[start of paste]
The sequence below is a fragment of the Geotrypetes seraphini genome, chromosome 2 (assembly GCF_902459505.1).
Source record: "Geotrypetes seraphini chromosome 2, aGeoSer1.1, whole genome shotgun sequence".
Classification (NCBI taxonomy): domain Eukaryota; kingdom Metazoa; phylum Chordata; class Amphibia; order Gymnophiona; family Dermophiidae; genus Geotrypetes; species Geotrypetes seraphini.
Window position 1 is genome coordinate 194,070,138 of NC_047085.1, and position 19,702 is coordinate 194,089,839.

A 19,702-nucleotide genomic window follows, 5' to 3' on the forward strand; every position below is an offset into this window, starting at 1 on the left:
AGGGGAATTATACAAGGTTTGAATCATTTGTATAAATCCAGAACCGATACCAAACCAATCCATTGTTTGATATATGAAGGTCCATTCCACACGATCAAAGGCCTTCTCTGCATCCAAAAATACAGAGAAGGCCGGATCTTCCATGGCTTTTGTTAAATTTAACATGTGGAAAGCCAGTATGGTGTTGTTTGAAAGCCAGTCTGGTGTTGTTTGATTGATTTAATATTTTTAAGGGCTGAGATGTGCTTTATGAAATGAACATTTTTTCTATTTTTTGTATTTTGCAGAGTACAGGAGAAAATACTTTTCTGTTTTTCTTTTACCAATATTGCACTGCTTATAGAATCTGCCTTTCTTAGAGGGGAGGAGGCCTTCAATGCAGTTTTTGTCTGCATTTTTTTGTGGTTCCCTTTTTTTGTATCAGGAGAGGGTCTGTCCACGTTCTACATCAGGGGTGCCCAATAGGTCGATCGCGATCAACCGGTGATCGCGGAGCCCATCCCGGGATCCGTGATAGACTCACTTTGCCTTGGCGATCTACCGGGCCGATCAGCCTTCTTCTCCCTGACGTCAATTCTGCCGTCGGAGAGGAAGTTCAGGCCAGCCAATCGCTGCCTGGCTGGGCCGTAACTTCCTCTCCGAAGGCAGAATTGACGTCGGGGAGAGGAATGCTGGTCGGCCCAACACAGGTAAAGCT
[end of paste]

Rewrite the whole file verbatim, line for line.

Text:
The sequence below is a fragment of the Geotrypetes seraphini genome, chromosome 2 (assembly GCF_902459505.1).
Source record: "Geotrypetes seraphini chromosome 2, aGeoSer1.1, whole genome shotgun sequence".
Classification (NCBI taxonomy): domain Eukaryota; kingdom Metazoa; phylum Chordata; class Amphibia; order Gymnophiona; family Dermophiidae; genus Geotrypetes; species Geotrypetes seraphini.
Window position 1 is genome coordinate 194,070,138 of NC_047085.1, and position 19,702 is coordinate 194,089,839.

A 19,702-nucleotide genomic window follows, 5' to 3' on the forward strand; every position below is an offset into this window, starting at 1 on the left:
AGGGGAATTATACAAGGTTTGAATCATTTGTATAAATCCAGAACCGATACCAAACCAATCCATTGTTTGATATATGAAGGTCCATTCCACACGATCAAAGGCCTTCTCTGCATCCAAAAATACAGAGAAGGCCGGATCTTCCATGGCTTTTGTTAAATTTAACATGTGGAAAGCCAGTATGGTGTTGTTTGAAAGCCAGTCTGGTGTTGTTTGATTGATTTAATATTTTTAAGGGCTGAGATGTGCTTTATGAAATGAACATTTTTTCTATTTTTTGTATTTTGCAGAGTACAGGAGAAAATACTTTTCTGTTTTTCTTTTACCAATATTGCACTGCTTATAGAATCTGCCTTTCTTAGAGGGGAGGAGGCCTTCAATGCAGTTTTTGTCTGCATTTTTTTGTGGTTCCCTTTTTTTGTATCAGGAGAGGGTCTGTCCACGTTCTACATCAGGGGTGCCCAATAGGTCGATCGCGATCAACCGGTGATCGCGGAGCCCATCCCGGGATCCGTGATAGACTCACTTTGCCTTGGCGATCTACCGGGCCGATCAGCCTTCTTCTCCCTGACGTCAATTCTGCCGTCGGAGAGGAAGTTCAGGCCAGCCAATCGCTGCCTGGCTGGGCCGTAACTTCCTCTCCGAAGGCAGAATTGACGTCGGGGAGAGGAATGCTGGTCGGCCCAACACAGGTAAAGCT